•  Our decision to apply for .NGO was based on three goals: to support NGOs, give the NGO community an identity of its own, and build a verification process required to obtain .NGO/.ONG.
  • The verification process will be a challenge, but can be managed with support of the community (national registration lists, relevant authorization documents etc.).
  • Public Interest Registry’s internal benchmark for .NGO registrations is one million.
  • Each NGO has to decide which domain extension is the best fit for their organization.
  • The .NGO/.ONG domains will also offer a directory and the option to set up a profile page (“a Facebook for NGOs”).
  • The .NGO directory will help to increase readiness to donate, as it enables searching for specific organizations.
  • The website is the most important tool for NGOs to create visibility as it is under their own control – unlike Facebook or Twitter or other social media platforms.
  • A growing number of companies will use different domains for different purposes, e.g. a .ORG domain for their CSR activities.

See the interview (in English) below:

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Brian Cute, CEO of Public Interest Registry
Photo: Public Interest Registry

CW: The gTLD approval process is like a cliffhanger. At what stage is it currently?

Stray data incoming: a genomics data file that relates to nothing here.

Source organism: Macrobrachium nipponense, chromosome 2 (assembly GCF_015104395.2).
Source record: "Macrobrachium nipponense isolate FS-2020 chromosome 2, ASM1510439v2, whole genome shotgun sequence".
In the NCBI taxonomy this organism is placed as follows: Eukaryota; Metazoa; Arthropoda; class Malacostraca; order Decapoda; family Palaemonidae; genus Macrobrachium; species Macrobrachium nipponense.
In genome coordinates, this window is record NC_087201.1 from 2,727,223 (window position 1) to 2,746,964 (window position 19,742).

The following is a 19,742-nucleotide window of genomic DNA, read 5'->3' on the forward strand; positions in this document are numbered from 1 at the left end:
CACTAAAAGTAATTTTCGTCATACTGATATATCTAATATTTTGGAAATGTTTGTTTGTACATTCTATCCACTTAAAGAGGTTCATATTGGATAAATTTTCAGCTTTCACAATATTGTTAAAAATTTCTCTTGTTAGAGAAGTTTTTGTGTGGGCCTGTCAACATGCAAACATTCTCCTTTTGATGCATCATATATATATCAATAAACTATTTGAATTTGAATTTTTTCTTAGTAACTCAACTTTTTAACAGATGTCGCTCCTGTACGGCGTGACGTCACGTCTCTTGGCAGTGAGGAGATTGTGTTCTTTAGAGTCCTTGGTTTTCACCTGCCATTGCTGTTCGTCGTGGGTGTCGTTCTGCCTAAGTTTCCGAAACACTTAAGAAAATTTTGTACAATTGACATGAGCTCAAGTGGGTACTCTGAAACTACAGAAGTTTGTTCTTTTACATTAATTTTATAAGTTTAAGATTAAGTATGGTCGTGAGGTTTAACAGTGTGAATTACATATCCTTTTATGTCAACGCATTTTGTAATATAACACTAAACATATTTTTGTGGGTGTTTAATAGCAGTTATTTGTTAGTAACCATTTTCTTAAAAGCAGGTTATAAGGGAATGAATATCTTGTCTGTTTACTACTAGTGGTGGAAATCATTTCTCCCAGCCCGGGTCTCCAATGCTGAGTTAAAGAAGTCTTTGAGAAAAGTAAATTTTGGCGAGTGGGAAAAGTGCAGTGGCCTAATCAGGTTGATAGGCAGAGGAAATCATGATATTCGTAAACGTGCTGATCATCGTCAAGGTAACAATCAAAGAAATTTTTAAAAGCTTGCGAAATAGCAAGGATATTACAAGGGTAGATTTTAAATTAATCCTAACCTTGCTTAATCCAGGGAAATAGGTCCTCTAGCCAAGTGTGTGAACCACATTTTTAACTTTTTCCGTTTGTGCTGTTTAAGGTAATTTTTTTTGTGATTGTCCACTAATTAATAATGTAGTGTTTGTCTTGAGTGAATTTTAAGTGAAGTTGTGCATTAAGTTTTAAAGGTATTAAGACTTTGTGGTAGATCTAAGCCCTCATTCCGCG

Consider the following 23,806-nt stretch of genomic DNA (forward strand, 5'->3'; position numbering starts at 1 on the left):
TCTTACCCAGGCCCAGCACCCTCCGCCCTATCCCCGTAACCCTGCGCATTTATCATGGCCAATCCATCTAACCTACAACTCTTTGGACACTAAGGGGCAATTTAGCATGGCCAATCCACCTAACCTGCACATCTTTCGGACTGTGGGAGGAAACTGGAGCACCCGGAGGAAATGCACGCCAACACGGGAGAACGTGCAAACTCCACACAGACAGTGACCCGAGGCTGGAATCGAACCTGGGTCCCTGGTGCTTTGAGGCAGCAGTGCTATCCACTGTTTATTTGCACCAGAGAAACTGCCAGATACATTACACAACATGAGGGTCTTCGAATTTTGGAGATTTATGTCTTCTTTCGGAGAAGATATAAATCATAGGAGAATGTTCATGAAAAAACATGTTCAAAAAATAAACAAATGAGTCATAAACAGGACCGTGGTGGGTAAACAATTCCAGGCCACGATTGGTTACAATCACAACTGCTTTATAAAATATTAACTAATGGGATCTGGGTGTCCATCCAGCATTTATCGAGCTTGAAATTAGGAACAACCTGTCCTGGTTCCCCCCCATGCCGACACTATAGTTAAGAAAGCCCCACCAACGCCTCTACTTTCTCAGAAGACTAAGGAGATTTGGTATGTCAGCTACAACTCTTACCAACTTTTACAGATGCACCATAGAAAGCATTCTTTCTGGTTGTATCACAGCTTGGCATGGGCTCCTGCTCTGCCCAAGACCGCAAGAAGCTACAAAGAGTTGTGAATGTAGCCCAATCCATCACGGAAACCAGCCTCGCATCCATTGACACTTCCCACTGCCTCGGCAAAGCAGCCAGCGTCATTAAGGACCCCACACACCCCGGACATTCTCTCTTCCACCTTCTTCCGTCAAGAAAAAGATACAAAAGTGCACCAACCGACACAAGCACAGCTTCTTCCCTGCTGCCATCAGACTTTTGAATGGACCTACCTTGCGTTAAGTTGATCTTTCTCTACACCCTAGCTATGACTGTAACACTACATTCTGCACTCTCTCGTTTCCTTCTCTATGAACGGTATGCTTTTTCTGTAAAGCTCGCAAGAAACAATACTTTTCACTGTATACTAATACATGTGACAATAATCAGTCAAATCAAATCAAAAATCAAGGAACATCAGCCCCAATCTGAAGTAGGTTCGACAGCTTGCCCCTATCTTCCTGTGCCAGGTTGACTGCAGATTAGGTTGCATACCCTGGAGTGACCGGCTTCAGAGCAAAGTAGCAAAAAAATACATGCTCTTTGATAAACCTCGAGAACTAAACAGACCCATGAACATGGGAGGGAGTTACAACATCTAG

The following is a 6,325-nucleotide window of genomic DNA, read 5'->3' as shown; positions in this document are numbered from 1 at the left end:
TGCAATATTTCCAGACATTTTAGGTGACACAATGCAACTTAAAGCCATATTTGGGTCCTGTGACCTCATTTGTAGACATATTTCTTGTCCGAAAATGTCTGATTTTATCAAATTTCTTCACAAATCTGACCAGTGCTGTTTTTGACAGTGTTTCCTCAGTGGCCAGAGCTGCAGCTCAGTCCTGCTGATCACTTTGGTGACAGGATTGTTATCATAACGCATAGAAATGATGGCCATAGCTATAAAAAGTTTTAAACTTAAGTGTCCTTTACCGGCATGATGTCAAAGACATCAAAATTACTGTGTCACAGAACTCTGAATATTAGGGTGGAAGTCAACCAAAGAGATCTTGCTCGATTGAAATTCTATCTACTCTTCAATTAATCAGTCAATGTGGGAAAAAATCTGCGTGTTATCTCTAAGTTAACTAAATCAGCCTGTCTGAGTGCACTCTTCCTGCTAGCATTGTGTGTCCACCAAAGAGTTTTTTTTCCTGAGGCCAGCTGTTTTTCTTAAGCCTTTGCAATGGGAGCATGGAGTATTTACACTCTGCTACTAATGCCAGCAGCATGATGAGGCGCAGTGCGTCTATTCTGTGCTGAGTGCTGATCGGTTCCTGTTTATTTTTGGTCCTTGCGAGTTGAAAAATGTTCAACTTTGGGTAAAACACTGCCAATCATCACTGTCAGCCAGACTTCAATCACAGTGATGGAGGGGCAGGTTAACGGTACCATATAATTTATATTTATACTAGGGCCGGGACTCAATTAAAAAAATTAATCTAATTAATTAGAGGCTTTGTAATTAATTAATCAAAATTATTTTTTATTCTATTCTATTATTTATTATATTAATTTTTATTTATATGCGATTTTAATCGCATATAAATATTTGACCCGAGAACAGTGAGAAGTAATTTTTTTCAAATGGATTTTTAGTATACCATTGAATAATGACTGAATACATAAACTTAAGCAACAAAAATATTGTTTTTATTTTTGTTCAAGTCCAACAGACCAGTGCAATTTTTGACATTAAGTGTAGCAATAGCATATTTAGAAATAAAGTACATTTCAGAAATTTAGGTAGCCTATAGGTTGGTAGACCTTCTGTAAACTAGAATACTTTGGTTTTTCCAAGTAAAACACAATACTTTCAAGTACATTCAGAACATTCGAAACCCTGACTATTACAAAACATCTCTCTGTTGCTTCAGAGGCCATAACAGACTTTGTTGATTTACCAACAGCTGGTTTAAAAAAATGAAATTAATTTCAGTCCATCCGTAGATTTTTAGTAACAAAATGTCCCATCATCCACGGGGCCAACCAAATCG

CUTE: ICANN would like to begin with their release by the end of September. We at PIR have applied for four IDNs and expect that this can go live in the fourth quarter of 2013. Since our applications for .NGO and .ONG had higher numbers in ICANN’s draw, they were placed a little later in the series for approval and launch. About 20 top-level domains are to be released each week, so we expect the start of the launch phase of .NGO/.ONG to begin toward the middle of next year.

CW: How many gTLDs have been approved by ICANN?

CUTE: A total of 1,400 (at 1930 applications ). 663 of them are brand-based and applied by their respective rights holders, for example, .BMW. 400 are generic, such as .Hotels, .Aero, or .Jobs. 84 entries have a social or charitable purpose – we fall in this category. Then there are the IDNs and TLDs for specific geographic regions or cities.

CW: Why did you choose to apply for .NGO/.ONG?

CUTE: With the .ORG domains, we give a non-commercial community a voice and a platform. When we were thinking about whether we should apply for new TLDs, it came to the question of where we would have the best opportunities. The main argument, on the part of users for a domain, is its own identity. Precisely for this reason, .NGO was on the wish list; we wanted to distinguish non-governmental organizations from the crowd and help them create their own identity. The counterpart to .NGO is .ONG, which is the acronym used in Romance languages, so with both extensions the entire globe is covered.